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Foster + Partners' The Tulip rejected by Mayor of London
United Kingdom Architecture News - Jul 16, 2019 - 02:34 10849 views
Plans for Foster + Partners-designed supertall tower have been rejected by Mayor of London Sadiq Khan since "the public benefits of the scheme are limited." The proposal, The Tulip, was unveiled in November last year and the plans were originally approved by the City of London in April this year.
However, in a 33-page report published by the City of London, Sadiq Khan stated that the 305.3-metre tower is limited in terms of public benefits and the tower has "a poor quality" and is "unwelcoming".
The proposed tower unnecessarily would "confine pedestrian environment and would provide inadequate cycle parking, contrary to London Plan transport policies", added Khan in the report.
Proposed at a site next to 30 St Mary Axe, also known as The Gherkin in London, The Tulip tower was designed as a new public cultural and tourist attraction. If completed, Foster + Partners' observation tower would be the tallest in the city of London.
The Tulip aimed to provide a unique visitor experience for Londoners. The supertall tower aimed to provide an unparalleled vantage point to view London from a height of around 300 metres.
The viewing galleries offer visitors an engaging experience with sky bridges, internal glass slides and gondola pod rides on the building’s façade that will appeal to people across all age groups.
The Tulip can harm the historic environment in London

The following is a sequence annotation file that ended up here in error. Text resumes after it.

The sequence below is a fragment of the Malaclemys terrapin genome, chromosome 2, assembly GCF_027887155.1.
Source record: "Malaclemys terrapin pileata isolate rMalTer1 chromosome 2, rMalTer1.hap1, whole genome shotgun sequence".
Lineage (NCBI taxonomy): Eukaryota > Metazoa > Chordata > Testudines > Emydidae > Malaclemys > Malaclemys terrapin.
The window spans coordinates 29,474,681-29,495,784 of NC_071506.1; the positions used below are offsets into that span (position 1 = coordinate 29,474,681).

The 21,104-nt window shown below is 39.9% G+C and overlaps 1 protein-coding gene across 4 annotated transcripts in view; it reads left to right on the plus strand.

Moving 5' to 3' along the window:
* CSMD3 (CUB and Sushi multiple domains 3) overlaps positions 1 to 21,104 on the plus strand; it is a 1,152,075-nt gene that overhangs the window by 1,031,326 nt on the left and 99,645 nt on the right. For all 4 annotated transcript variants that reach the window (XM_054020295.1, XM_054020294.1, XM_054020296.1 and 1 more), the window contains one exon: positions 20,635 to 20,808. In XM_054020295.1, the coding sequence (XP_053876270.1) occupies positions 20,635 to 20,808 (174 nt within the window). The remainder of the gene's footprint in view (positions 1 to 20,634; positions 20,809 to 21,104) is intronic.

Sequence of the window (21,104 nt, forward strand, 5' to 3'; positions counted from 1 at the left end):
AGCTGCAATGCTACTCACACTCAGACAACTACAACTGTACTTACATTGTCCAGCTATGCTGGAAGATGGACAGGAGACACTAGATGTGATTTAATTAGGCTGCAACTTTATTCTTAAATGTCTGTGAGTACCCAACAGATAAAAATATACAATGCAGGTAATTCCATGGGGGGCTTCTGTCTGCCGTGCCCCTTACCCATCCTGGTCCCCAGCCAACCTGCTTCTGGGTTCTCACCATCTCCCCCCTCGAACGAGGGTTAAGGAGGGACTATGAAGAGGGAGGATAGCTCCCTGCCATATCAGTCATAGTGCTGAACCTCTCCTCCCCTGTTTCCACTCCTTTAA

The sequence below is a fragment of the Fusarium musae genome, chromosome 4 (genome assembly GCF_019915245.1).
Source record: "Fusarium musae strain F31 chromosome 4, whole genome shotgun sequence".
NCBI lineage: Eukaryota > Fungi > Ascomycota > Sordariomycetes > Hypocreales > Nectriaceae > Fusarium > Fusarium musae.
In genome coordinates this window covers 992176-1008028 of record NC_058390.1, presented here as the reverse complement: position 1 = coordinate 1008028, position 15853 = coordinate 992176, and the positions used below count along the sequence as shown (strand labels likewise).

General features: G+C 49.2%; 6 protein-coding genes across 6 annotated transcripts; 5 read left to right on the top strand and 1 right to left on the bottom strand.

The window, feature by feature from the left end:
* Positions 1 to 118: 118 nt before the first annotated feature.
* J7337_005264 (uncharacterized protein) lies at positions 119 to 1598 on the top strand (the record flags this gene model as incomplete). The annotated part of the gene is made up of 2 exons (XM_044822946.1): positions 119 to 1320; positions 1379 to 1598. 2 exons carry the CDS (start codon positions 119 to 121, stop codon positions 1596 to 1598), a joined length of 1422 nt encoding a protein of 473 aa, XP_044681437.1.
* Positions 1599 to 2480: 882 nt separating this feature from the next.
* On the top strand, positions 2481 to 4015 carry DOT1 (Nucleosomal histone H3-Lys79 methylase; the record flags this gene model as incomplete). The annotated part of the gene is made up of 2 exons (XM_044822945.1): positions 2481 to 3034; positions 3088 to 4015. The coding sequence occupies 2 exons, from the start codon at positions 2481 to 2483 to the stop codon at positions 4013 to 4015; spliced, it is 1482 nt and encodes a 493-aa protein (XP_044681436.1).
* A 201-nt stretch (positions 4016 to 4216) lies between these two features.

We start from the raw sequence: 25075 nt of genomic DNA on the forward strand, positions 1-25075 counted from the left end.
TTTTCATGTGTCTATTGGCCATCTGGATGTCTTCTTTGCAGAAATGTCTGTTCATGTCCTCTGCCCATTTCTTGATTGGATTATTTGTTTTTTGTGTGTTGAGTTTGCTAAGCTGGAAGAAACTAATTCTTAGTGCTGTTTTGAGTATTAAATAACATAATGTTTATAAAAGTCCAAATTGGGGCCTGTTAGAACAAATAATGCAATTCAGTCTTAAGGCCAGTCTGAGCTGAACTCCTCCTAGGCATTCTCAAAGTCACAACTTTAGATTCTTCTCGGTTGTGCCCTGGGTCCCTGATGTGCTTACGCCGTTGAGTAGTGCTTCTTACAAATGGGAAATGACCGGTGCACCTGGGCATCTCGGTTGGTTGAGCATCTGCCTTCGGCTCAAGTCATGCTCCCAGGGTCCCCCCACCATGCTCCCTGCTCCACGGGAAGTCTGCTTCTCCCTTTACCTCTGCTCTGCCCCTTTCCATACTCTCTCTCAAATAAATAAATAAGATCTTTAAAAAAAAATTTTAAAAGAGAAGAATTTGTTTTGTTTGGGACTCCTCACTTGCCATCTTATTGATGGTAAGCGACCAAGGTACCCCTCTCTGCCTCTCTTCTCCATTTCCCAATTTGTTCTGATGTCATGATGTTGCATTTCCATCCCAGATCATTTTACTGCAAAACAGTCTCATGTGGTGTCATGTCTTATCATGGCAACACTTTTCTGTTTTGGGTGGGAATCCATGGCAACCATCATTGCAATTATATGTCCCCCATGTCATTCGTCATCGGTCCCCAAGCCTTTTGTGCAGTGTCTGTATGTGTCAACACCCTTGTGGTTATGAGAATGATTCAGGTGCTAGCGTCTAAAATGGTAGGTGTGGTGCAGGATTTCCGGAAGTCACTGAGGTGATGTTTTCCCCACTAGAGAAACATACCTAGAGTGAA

In a report, Khan also added the development of the tower "would cause harm to the historic environment and the exiting composition of tall building cluster.
Khan said: "The development would compromise the ability to appreciate the Outstanding Universal Value of the Tower of London World Heritage Site and would cause harm to the historic environment."
"It would cause harm to the character and composition of the existing tall building cluster, the wider skyline and image of London, and strategic views, as well as the public space surrounding the site."
Khan's concerns about the tower on the impacts of the London's skyline
According to Khan, the height of the tower is still questionable and even if the panel recognises the legitimacy of a tall building primarily designed "to provide spectacular views of the city". The panel emphasized that "the quality and quantity of public open space is not sufficient to support the case for such a significant new visitor attraction."
"The panel does not agree that a roof terrace above the pavilion building can be seen as equivalent to fully public open space at street level. It also has reservations about the quality of the architecture. It thinks that the pavilion and base of the tower would do little to enhance the quality of the streets around them," added Khan.
"The tower shaft in textured concrete is a ‘mute’ architectural element. The viewing platform levels have been designed to maximise views out, with extensive glazing. A potentially unintended consequence of this design is to create the appearance of a surveillance tower, particularly in views from Whitechapel Road."
"Overall panel members felt that whilst the building may be a successful response to the functions of its brief – this has not resulted in the world class architecture that would be required to justify its prominence."
"The panel also felt that a building of this size and impact should be carbon neutral, and that the education strategy should be more ambitious, if this is a core justification for the height of the building."
The Tulip was planned to start in 2020 and would be completed for 2025. The 305,3-metre tower is designed for the J. Safra Group, who is a privately owned banks company under the Safra name and investment holdings in asset based business sectors such as real estate and agribusiness.
All images © DBOX, courtesy of Foster + Partners
> via City of London